A majority of metro areas experienced home price gains with very limited inventory growth in the third quarter of 2019, according to the latest quarterly report by the National Association of Realtors®.

Single-family median home prices increased year-over-year in 93% of measured markets in the third quarter, with 166 of 178 metropolitan statistical areas showing sales price gains. That is up from the 91% share in the second quarter of 2019. The national median existing single-family home price in the third quarter was $280,200, up 5.1% from the third quarter of 2018 ($266,500).

Lawrence Yun .
Lawrence Yun .

“Incremental price increases are to be expected, but the housing market has been seeing re-acceleration in home prices as more buyers want to take on lower interest rates in the midst of insufficient supply,” said Lawrence Yun, NAR chief economist. “Unfortunately, income and wages are not rising as fast and will make it difficult to buy once rates rise.”

96 of 178 metro markets under study have price growth of 5% or higher. Ten metro areas experienced double-digit increases, including Montgomery, Ala. (12.6%); Spokane-Spokane Valley, Wash. (12.6%); and Salt Lake City, Utah (12%).

Yun, who has repeatedly called for more homes to be built, said some areas may finally receive at least moderate relief on that front. “In some markets, yes, we’re seeing construction companies ramp up plans to build more houses,” Yun said. “But in an overall comparison of 2019 and 2018, fewer homes have been built. So, hopefully home builders will expand their plans in order to better address the national inventory shortage.”

The metro areas where single-family median home prices declined included the high-cost areas of San Jose-Sunnyvale-Santa Clara, Calif., (-4.6%), San Francisco-Oakland-Hayward, Calif., (-2.5%) and San Diego-Carlsbad, Calif., (-0.8%).

The five most expensive housing markets in the second quarter were the San Jose-Sunnyvale-Santa Clara, Calif., metro area, where the median existing single-family price was $1,240,000; San Francisco-Oakland-Hayward, Calif., $964,000; Anaheim-Santa Ana-Irvine, Calif., $826,000; Urban Honolulu, Hawaii $813,500: and Los Angeles-Long Beach-Glendale. Calif., $649,600. San Diego-Carlsbad, Calif., came in sixth at $645,000.

The five lowest-cost metro areas in the second quarter were Cumberland, Md.-W.VA, $105,300; Youngstown-Warren-Boardman, Ohio-Pa., $106,800; Decatur, Ill., $107,900; Elmira, N.Y., $115,200; and Peoria, Ill., $123,600.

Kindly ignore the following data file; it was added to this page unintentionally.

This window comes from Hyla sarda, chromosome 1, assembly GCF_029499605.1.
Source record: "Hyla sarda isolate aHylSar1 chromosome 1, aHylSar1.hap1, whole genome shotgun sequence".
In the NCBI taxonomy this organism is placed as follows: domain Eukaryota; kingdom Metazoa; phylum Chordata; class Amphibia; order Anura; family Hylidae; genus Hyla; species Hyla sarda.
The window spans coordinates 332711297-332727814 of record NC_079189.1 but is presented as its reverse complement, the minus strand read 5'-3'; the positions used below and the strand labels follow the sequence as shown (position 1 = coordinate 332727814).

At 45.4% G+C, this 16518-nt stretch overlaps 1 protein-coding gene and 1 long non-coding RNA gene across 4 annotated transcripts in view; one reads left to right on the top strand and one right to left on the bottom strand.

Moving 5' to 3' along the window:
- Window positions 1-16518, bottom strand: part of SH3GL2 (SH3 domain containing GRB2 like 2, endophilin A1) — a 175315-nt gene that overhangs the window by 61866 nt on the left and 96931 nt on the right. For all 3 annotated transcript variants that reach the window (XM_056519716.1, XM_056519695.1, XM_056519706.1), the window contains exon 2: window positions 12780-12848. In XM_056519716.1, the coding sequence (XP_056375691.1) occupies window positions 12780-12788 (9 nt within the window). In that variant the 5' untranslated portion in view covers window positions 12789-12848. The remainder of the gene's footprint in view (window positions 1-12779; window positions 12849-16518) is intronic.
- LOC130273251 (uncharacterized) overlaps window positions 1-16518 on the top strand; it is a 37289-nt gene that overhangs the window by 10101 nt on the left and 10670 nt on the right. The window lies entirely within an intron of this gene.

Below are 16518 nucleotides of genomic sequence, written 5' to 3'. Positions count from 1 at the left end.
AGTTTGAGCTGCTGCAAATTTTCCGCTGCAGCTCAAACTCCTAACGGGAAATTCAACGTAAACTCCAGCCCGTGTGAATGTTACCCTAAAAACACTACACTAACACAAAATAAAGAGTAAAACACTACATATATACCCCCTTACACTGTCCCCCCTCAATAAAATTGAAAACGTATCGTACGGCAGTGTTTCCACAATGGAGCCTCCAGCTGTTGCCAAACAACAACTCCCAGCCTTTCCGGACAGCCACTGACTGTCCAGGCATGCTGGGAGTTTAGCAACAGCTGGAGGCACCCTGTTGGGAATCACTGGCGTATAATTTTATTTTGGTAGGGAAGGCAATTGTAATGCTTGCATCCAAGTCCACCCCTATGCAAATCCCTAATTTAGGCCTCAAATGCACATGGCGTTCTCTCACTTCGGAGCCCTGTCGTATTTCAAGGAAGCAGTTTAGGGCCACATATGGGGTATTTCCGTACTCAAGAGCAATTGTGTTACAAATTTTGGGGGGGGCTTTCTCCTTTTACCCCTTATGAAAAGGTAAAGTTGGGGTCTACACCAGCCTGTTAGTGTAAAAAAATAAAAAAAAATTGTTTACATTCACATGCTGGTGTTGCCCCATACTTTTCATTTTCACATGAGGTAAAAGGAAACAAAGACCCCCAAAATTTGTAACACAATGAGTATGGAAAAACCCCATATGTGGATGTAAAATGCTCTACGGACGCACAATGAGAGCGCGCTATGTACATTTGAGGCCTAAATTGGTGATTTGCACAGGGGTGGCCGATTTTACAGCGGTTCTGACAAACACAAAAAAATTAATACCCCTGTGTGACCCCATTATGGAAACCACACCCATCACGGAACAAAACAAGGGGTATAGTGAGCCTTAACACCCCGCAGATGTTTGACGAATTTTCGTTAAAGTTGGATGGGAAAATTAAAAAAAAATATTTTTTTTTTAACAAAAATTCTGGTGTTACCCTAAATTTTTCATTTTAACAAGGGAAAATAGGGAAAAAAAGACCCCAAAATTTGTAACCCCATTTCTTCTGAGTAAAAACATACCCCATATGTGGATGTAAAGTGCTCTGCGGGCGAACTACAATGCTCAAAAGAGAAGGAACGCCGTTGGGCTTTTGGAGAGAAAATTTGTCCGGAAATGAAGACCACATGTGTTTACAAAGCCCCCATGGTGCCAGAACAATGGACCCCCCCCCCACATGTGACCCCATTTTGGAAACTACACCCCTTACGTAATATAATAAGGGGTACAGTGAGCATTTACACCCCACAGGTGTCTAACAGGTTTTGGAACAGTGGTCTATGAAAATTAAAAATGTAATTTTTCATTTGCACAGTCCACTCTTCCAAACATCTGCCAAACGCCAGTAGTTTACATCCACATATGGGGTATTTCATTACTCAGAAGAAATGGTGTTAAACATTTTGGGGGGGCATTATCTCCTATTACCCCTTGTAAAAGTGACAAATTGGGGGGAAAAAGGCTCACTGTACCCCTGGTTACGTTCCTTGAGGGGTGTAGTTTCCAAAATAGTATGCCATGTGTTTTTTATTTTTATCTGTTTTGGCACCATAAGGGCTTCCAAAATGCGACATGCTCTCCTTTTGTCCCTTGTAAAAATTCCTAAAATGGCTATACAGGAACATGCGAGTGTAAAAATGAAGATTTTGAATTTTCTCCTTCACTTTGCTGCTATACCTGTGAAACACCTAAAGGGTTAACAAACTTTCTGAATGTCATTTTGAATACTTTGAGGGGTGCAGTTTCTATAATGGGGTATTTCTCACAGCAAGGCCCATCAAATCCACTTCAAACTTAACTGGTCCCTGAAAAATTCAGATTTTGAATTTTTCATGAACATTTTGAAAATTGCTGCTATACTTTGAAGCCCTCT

Even as prices rose, home affordability improved in 2019 Q3 compared to 2019 Q2 as a result of historically low mortgage rates. The national median price for single-family homes rose to $280,200 during the third quarter of 2019, but average monthly mortgage payments fell to $1,033. When viewed as a share of the estimated national median family income of $79,215, monthly mortgage payments fell to 15.6% (16.5% last quarter and 17.4% one year ago).

First-time home buyer affordability improved as well. The starter median home price in 2019 Q3 rose to $238,200, but the monthly mortgage payment decreased to $1,019, assuming a 10% down payment. First-time home buyers needed a lower level of income to afford a mortgage payment, at $48,912, compared to the qualifying income in the second quarter of 2019 ($50,976). “It is promising that first-time buyers needed a lower level of income to afford a mortgage payment,” Yun said.

In the most expensive metro areas in the West, San Jose home buyers would need an income of $221,185 to buy a home, while buyers in San Francisco would need $171,954; this assumes a 20% down payment on a median-priced home, ensuring mortgage payments are equivalent to no more than 25% of income.

At the end of 2019’s third quarter, 1.83 million existing homes were available for sale, which is 2.7% less than the total inventory at the end of 2018’s third quarter. Average supply during the third quarter of 2019 was 4.1 months – down from 4.3 months in the third quarter of 2018.